Third Time's a Charm: Litespeed T3

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pdlpsher1
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Location: CO

by pdlpsher1

Don’t get a braze-on.....in case Ryan wants to go 1x12 in the future


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beeatnik
Posts: 339
Joined: Fri Jan 25, 2013 7:26 pm

by beeatnik

RyanH wrote:
Fri May 04, 2018 9:06 pm
You got to be f*&#ing kidding me... after like 5 bottom bracket swaps I finally figured out its not the BB (and it's not a crack).


Quiet... Finally quiet...and a completely and utterly perplexed Ryan. Never in a million years would I have thought that was going to fix it.
I sold my favorite Moots because of a mystery creak. After buying another Moots I realized you should never grease a Thomson post in a Moots frame.

For creaks, Ti is the worst, man.

by Weenie


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TonyM
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Joined: Thu Jan 22, 2015 4:11 pm

by TonyM

beeatnik wrote:
I sold my favorite Moots because of a mystery creak. After buying another Moots I realized you should never grease a Thomson post in a Moots frame.

For creaks, Ti is the worst, man.
Could you elaborate on that? What was the problem of applying grease to the seat post?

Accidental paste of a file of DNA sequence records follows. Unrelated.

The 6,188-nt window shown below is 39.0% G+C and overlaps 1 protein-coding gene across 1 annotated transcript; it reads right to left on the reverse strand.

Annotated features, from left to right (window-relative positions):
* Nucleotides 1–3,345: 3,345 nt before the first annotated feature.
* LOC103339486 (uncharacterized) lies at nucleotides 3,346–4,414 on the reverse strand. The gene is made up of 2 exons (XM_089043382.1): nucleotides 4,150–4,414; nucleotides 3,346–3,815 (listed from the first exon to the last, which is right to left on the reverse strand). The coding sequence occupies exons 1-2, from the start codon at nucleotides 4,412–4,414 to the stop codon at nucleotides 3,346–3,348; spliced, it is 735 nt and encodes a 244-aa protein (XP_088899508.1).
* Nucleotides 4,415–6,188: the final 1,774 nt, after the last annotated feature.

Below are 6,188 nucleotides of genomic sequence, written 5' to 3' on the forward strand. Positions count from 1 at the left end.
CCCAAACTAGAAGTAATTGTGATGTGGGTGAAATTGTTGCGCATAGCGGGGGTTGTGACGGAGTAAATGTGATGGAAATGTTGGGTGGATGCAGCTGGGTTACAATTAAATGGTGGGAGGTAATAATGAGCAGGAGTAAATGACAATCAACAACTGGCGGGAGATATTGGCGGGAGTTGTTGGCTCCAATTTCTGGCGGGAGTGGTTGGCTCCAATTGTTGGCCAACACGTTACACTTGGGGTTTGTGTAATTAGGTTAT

beeatnik
Posts: 339
Joined: Fri Jan 25, 2013 7:26 pm

by beeatnik

I used to install my aluminum seatposts dry in my Moots frames but I'd swap out posts often enough that it wasn't an issue. Once I decided, to permanently ride a Thomson Masterpiece, I used carbon paste (based on some possibly dubious advice) as I sensed there was some slipping. At some point, the bike developed an intermittent creak, mostly when climbing (saddle or out). I stripped the bike and creak remained. Became convinced there was a crack but had it ruled out by the dealer. Sold the frame, bought a new Moots. Creak returned. Only after a few weeks did I realize I was using the same Thomson post and I hadn't wiped it down. Cleaned the post; creak disappeared.

Recently a pal's RSL was creaking up a storm. His wrench was convinced that his White Industries crank wasn't properly installed (you know, that goofy M30). They went through that whole song and dance. Finally, he listened to me and removed the post. His wrench reluctantly lubed it with anti-seize (had grease in there previously); creak disappeared.

Short story long, with a Ti frame it's always the quick release.
Last edited by beeatnik on Sat May 05, 2018 6:43 am, edited 2 times in total.

dudemanppl